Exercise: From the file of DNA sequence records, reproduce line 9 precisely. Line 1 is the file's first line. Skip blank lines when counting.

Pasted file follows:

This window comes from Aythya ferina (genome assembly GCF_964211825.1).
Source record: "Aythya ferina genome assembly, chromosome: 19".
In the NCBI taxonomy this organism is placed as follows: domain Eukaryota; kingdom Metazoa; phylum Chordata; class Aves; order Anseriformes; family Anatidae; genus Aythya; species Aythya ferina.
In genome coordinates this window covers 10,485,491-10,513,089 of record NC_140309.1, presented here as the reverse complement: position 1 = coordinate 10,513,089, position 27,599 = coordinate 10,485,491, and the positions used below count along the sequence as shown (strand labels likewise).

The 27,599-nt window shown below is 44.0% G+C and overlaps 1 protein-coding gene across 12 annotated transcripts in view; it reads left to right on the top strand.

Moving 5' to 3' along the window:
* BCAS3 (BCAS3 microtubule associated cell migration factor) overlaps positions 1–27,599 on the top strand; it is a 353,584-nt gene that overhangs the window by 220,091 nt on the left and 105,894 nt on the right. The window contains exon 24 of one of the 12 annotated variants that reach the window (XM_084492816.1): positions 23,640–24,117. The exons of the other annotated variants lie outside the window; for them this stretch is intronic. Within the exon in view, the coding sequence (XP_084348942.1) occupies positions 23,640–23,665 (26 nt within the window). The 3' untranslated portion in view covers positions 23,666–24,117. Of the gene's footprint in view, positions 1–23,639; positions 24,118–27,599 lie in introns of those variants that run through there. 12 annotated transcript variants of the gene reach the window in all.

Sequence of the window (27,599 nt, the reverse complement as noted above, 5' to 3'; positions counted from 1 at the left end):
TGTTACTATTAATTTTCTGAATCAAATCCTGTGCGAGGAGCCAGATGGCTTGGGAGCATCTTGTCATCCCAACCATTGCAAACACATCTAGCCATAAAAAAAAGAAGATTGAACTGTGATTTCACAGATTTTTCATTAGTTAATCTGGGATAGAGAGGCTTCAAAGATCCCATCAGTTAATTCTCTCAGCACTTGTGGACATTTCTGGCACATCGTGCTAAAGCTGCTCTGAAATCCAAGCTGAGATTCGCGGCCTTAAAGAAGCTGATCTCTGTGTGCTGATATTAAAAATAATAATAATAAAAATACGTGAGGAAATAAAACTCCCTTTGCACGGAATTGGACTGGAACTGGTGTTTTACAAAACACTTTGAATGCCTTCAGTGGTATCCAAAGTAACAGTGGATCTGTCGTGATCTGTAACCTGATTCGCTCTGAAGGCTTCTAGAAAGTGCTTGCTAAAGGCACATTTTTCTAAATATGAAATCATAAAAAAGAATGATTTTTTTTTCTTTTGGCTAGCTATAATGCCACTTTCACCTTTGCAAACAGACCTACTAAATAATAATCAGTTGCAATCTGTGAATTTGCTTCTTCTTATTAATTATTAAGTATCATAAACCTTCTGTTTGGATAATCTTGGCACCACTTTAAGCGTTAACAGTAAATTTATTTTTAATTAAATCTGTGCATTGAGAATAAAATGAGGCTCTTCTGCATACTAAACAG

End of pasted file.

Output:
TGTTACTATTAATTTTCTGAATCAAATCCTGTGCGAGGAGCCAGATGGCTTGGGAGCATCTTGTCATCCCAACCATTGCAAACACATCTAGCCATAAAAAAAAGAAGATTGAACTGTGATTTCACAGATTTTTCATTAGTTAATCTGGGATAGAGAGGCTTCAAAGATCCCATCAGTTAATTCTCTCAGCACTTGTGGACATTTCTGGCACATCGTGCTAAAGCTGCTCTGAAATCCAAGCTGAGATTCGCGGCCTTAAAGAAGCTGATCTCTGTGTGCTGATATTAAAAATAATAATAATAAAAATACGTGAGGAAATAAAACTCCCTTTGCACGGAATTGGACTGGAACTGGTGTTTTACAAAACACTTTGAATGCCTTCAGTGGTATCCAAAGTAACAGTGGATCTGTCGTGATCTGTAACCTGATTCGCTCTGAAGGCTTCTAGAAAGTGCTTGCTAAAGGCACATTTTTCTAAATATGAAATCATAAAAAAGAATGATTTTTTTTTCTTTTGGCTAGCTATAATGCCACTTTCACCTTTGCAAACAGACCTACTAAATAATAATCAGTTGCAATCTGTGAATTTGCTTCTTCTTATTAATTATTAAGTATCATAAACCTTCTGTTTGGATAATCTTGGCACCACTTTAAGCGTTAACAGTAAATTTATTTTTAATTAAATCTGTGCATTGAGAATAAAATGAGGCTCTTCTGCATACTAAACAG